It's stick-with-the-rotten-poker-hand time at Las Vegas Sands (NYSE:LVS) these days. The big casino operator just released its Q1 2015 results, and they show steep declines in nearly every property the company owns.
The stock was down in after-hours trading last night following the release. A sell-off was to be expected; here's a little more as to why.
All told for the quarter, the company brought in just over $3 billion in revenue, a 25% fall from Q1 2014's $4 billion. The drop in net profit across that span of time was even more pronounced, at 34% (to $512 million, or $0.64 per share). On an adjusted basis, the bottom line fell by 28% to $531 million ($0.66).
Analysts were anticipating a lousy quarter, but the company fell short of even those diminished expectations. The average projection was for an EPS of $0.71 on revenue of $3.2 billion.
The albatross currently weighing on Las Vegas Sands is Macau, the Chinese enclave where it derives most of its revenue. A government crackdown on corruption has eviscerated the VIP segment of the market, draining business away from local casinos. The initiative was launched last year, and it hasn't relented since.
All of the company's Macau properties saw queasy declines for the quarter. Sands Macao suffered a 28% drop in net revenue on a year-over-year basis in the period... and it was the best performer of the bunch! Sands Cotai and Venetian Macao suffered declines of 31% and 34%, respectively, and Four Seasons Macao tumbled off a cliff by an ugly 56%.
Other markets performed better. Relatively speaking, that is.
The take for the company's huge Marina Bay Sands resort -- one of only two casino complexes on the island nation of Singapore -- fell by 6% on a year-over-year basis. This was in sharp contrast to its Q4, in which it advanced by a mighty 27% and nearly made up for that quarter's Macau losses.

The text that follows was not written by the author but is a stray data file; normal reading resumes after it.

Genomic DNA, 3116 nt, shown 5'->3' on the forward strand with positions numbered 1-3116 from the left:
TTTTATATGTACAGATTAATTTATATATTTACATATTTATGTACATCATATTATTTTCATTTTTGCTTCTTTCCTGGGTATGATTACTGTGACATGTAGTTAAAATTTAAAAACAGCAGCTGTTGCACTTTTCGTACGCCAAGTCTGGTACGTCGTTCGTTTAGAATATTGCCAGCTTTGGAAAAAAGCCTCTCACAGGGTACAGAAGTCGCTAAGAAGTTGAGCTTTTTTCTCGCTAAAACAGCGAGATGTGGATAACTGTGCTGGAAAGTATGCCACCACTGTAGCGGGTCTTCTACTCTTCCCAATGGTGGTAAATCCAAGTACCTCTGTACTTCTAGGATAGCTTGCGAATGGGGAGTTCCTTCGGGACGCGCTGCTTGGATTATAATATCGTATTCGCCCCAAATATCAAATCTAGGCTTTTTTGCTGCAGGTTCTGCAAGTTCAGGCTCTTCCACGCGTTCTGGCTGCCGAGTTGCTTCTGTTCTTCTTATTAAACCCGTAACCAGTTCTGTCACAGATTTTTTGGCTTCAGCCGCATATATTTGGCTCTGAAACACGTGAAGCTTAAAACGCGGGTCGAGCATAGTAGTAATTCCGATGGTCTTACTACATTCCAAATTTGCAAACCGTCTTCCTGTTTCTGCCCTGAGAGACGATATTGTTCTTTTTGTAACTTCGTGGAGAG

In America, revenue for the company's Las Vegas assets declined by nearly 2%. Its facility on the east coast, Sands Bethlehem, did see a nice lift of 9%. But this only equated to $128 million, a very tiny piece of the company's overall business.
Staying in the game
Yet Las Vegas Sands' Q1 numbers weren't all grim. The company is still managing to net a sizable net profit. Its $511 million can't compare to previous quarters, but at a 17% margin, it's surely the envy of not only fellow casino operators (several of which are contending with the same problems), but many companies across various economic sectors.
Going forward, much depends on developments in Macau -- I can't imagine that Marina Bay Sands will have another shockingly bright quarter, for example, or that the U.S. market will pick up to any significant degree. Or that hopes for legalized casino gambling in Japan are going to be realized soon, if at all.
Perhaps at some point, the Chinese government will retract its claws from the enclave. Until then, Las Vegas Sands will eagerly await the opening of its Parisian Macao, a complex scheduled to turn on its lights next year.
The French-themed resort's offerings are aimed at the mass market, so it should be able to side-step the crackdown. Unfortunately for Sands, rivals Wynn (NASDAQ:WYNN) and MGM Resorts International (NYSE:MGM) are also building mass-market complexes in the area, so its competitive edge might be dulled from the start.
So, absent of any immediate opportunities, Las Vegas Sands will keep its cards and ride out this bad hand. Perhaps a future round will be more favorable.